Tutor teachers will require intensive training to ensure they’re able to meet to the students’ learning needs, and are able to give targeted feedback.
In Victoria, Money says tutor teachers will have access to this training via learning modules as part the Middle Years Literacy and Numeracy Support (MYLNS) initiative.
‘We’ve just engaged a professional learning team who’s job is to audit the different modules that are in MYLNS and are suitable for small group tutoring, so that it isn’t up to our tutor teachers to just go on this website and find what’s appropriate for themselves,’ Money says.
The appropriate modules will be brought across to a small group tutoring platform so that the tutor teacher, the classroom teacher and the school improvement team will all be using the same platform to deliver the high quality small group tutoring. Money says tutor teachers will also be trained in how to engage learners in a small group setting, how to build individual education plans for students, and how to work with parents and other supports to ensure that students are at the centre of this work.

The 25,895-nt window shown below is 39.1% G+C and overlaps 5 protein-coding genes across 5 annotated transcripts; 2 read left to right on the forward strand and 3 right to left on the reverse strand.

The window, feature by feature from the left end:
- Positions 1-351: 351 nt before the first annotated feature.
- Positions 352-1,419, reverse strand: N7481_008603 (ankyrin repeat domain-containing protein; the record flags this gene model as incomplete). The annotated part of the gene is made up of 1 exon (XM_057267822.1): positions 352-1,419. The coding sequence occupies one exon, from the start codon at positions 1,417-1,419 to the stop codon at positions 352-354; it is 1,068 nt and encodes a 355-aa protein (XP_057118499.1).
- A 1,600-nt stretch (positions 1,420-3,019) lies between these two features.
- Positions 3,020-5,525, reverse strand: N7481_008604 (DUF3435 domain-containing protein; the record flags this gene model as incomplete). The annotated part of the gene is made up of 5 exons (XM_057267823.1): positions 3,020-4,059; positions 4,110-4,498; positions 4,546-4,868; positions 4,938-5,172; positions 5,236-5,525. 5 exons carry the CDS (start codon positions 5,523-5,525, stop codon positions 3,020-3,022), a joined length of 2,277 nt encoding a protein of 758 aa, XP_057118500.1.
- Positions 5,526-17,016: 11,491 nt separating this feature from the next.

‘There will be another module on how to deliver in that small group setting and make sure that each young person in that small group has the opportunity to ask their specific questions and feel that they’re nurtured and cared for by the teacher tutor,’ she adds.
The modules were made available from late January to ensure that tutor teachers can access them online during their preparation and professional learning time. Tutor teachers will also be notified as new modules are released.
Stay tuned: In the final installment of this tutoring series, we’ll be taking a close look at what effective small group tutoring looks like in practice, the importance of building relationships with students, and why students need to be at the centre of this work.
Sonnemann, J., & Goss, P. (2020). COVID catch-up: helping disadvantaged students close the equity gap. Grattan Institute.
As a school leader, how have you gone about choosing the right tutor teacher for your school context? How will you support their induction into your school community?
As a classroom teacher, how will you ensure that you’re working collaboratively with the tutor teacher in your classroom? How will you use meeting times to maximise this working relationship?